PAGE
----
France Becomes 1,000 Years Old and Nearly all Gaul Is Now United

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<i> Stanley Meisler is The Times' correspondent in Paris. </i>

Hugh Capet was crowned king in 987 and the French now look on that date as the birth of France. The country is celebrating the end of its first millennium with religious ceremonies, sound-and-light shows, medieval jousting tournaments, historical symposiums, a bit of monarchist nostalgia and souvenir bric-a-brac decorated with 1,000-year-old designs.

There are historical problems; nobody knows much about Hugh Capet. No scholar has ever been able to find a single medieval drawing or written description of him. His kingdom was not much, no more than bits of royal domain around Paris. He was probably more of a kinglet than a king. It is not even clear what he did as monarch aside from persuading a Roman Catholic archbishop to sanctify his son as unchallenged heir to the throne.

Hugh Capet’s only hold on French memory is biological. He founded a dynasty of kings unbroken until the revolutionaries decapitated King Louis XVI in 1793. The king’s birth line was so clear that his tormentors insulted him by referring to him as Louis Capet, not King Louis, before dispatching him to the guillotine.


So little attention is usually paid to Capet, in fact, that some skeptics believe the celebration of the millennium is no more than a sop to right-wingers angry about the coming celebration of the bicentennial, in 1989, of the bloody French Revolution.

Yet the 1,000th anniversary, whether real or confected, has made the French introspective. There is a boomlet in books on French history this year; newspapers and newsmagazines brim with exposes of the soul of France. What is a Frenchman? Are the French lazy? Are they rude? Is France in decline? Is it racist? A millennium is obviously time enough to take stock.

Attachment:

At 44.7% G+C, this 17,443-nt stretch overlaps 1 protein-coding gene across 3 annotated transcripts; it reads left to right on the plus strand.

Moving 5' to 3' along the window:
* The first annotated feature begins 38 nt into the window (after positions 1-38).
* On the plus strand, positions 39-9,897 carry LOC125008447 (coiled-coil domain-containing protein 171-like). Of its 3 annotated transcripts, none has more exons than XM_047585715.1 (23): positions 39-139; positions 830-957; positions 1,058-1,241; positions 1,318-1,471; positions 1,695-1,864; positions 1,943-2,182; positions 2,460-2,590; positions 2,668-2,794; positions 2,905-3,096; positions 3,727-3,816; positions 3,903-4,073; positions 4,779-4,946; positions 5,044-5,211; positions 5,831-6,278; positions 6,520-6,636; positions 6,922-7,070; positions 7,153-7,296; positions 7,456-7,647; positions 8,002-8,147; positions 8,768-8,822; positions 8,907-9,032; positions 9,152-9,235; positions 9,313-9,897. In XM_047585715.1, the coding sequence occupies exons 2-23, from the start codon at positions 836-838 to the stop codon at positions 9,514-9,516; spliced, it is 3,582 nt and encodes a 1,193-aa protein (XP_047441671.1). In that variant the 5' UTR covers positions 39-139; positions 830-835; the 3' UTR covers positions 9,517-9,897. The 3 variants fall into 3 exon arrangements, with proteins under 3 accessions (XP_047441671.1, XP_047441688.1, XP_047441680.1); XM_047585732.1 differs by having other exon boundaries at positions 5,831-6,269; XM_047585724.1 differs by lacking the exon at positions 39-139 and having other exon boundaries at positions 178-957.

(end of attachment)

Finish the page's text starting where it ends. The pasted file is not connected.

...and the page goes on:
“The Identity of France,” a posthumous book by the reknowned French historian Fernand Braudel, has been a best-seller throughout the year. “The word (identity) seduced me,” Braudel wrote, “but it never ceased for years and years to haunt me.”

In this millennium year, other French historians have also been seduced and haunted by identity. These historians have reached two main conclusions that seem contradictory but are really not: They agree, first, that French culture, whatever it is, has enormous power to assimilate foreigners, easily and relentlessly, and, second, that the French society sustaining this culture has long been rent by ideological and social cleavage.

The attempt at assimilation is total. Despite all the snickering from outsiders, French teachers still make their young pupils, no matter how African or Asian in origin, read a textbook that begins, “Our ancestors, the Gauls . . . . “

“I see nothing absurd,” historian Jean Tulard wrote recently, “in teaching our little North Africans in France that their ancestors are now also the Gauls and that from now on they carry on a very long history.”


That long history, however, is rent with strife and hatred. Historian Pierre Chaunu recently wrote that the unity of France depends on having two kinds of people opposed to each other. At least since the French Revolution, French republicans and monarchists and then leftists and rightists have treated each other with contempt and bitterness.

“France needs a permanent civil war,” Chaunu wrote, “and we have the genius to revive it as soon as it is in danger of going out by itself.”

Other historians, however, believe that the permanent civil war is coming to an end, that France must be defined differently now.